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These astronomical perks are just par for the course in relation to ‘duchessing’ our prime rolling ‘whales’ of the gambli-ng world who can bet approximately $300,000 a hand.

The concept of duchessing got to a head in the week when 18 Crown employees were arrested in China for organising gam-bling activities for Chinese Nationals overseas.

Sources revealed the employees are acknowledged to tempt high rollers, or whales as they are known in the industry, with seven-figure lines of credit and assist these with obtaining Australian visas to visit Australia to ga-mble.

Anna Smith*, worked as being a VIP services manager, looking after high rollers for any major c-asino. It was Smith’s job to ensure the whales were well looked after.

“My goal was to ensure they stayed make the city the location where the cas-ino was located,” she says.

“They had use of free activities, VIP tickets to shows and special attractions, a choice of private parties, and the opportunity meet and greet celebrities that nobody else could easily get near.

“The casin-o could flex its muscles and have them anything they wanted, just as long as they extended their stay and continued to ga-mble.”

The duchessing of whales has been going on for years. Within the late 1970s Brian Twomey was the marketing manager for exclusive London casi-no Crockfords.

Found in Mayfair, it was actually (and remains) the type of place where James Bond could have felt in your house, a gaming house that had been a world out of the tacky glitz of Australia’s poke-r machine dens.

“Our high rollers were induced by offers of the finest seats at Wimbledon, a race day at Ascot, or maybe a ski escape to St Moritz,” says Twomey.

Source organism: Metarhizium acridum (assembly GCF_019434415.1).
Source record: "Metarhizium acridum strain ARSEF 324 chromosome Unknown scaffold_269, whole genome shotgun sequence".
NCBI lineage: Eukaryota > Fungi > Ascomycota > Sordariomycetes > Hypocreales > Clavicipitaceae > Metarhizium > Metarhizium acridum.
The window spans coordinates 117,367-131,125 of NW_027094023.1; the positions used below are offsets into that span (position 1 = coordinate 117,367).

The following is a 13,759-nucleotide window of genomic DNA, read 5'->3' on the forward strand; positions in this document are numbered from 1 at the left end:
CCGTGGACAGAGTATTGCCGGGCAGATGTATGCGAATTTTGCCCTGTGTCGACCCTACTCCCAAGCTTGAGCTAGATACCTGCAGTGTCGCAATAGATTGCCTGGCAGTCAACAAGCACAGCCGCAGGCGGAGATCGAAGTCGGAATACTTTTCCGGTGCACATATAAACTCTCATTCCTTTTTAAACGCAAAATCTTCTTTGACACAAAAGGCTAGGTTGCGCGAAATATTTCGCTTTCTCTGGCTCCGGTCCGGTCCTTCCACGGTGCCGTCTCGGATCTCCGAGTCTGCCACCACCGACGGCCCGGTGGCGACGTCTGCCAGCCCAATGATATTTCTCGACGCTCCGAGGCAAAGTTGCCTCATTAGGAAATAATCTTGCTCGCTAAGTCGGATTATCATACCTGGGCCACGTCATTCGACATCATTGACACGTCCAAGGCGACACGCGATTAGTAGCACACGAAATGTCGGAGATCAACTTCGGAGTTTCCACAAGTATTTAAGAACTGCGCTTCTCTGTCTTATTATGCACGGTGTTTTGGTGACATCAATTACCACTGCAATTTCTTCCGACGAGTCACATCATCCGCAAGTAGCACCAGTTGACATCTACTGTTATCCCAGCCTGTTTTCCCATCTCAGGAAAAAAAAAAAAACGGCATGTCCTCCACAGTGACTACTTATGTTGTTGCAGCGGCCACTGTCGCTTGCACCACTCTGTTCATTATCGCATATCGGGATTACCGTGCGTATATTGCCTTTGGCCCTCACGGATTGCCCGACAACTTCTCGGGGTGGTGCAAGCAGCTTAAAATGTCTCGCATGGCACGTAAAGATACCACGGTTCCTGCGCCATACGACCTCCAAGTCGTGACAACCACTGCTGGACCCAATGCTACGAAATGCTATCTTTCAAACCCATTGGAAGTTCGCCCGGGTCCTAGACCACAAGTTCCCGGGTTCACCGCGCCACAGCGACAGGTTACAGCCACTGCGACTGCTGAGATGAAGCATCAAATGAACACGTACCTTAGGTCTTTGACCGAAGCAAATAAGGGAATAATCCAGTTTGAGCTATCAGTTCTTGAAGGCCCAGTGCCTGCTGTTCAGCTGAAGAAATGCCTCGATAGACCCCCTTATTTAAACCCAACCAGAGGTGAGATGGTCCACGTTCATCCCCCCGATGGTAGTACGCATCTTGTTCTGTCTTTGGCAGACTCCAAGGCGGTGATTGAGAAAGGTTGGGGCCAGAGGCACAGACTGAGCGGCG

Nowadays the stakes happen to be raised and c-asinos will stop at nothing to harpoon a whale and drag it returning to the baccarat on mobile. Sydney’s Star Ca-sino recently obtained a $10 million yacht for high-rollers to have the harbour with cocktails and canapes. They stay in a penthouse suite which will come having its own butler, and get driven around inside a Bentley or Rolls.

In 2005, Crown Melbourne ploughed $10 million into keeping one among its whales happy, but also in hindsight it was a profitable little earner for casin-o.

The whale, Harry Kakavas, a true-estate salesman who made his fortune flogging houses on the Gold Coast, gam-bled $1.5 billion in the little over 1 year, throwing it away $300,000 a hand in the baccarat tables, until he was in the red for more than $30 million.

Being a major whale, Kakavas was courted like a superstar. Crown flew him overseas on holidays with their private Learjet, and in many cases left him gift boxes containing $50,000 to offer him a jump start with the tables. In a single flurry, the compulsive ga-mbler lost $2.3 million in under 30 minutes.

And also in 2014 James Packer put his hand within his pocket for three luxurious Bombardier Jets for the tune of $US100 million, to ferry around his VIP Asian customers in fashion and comfort.

“They really get spoilt rotten however the flip side is that they almost single-handedly float our hospitality industry some weeks,” admits Smith.

The game of choice

It’s all a relative drop from the ocean when you consider that in 2015-16, high-rollling gambl-ers wagered around $115 billion at Crown and The Star’s VIP tables. While bl-ackjack and the roulette wheel are both popular choices with high rollers, it’s with the baccarat table the really huge money is won and inevitably lost.

Baccarat became popular in 19th century France and is still the overall game of your whales. The big numbers resulted in highest returns, with all the house needing an astronomic turnover to justify the offering.

The overall game is fairly simple: Each hand dexmpky76 2 or 3 cards, using the nearest to nine the winner. Court cards count as zero and when a sum goes past nine the value returns to zero.

So, for example, a set of cards 4 and 8 carries a price of 2 (not 12) while 6, 7 and 6 use a importance of 9 (a great score) not 19.

In 2000, the largest whale in Australia’s history, Kerry Packer lost $33 million over a three-day period, playing baccarat with the Bellagio.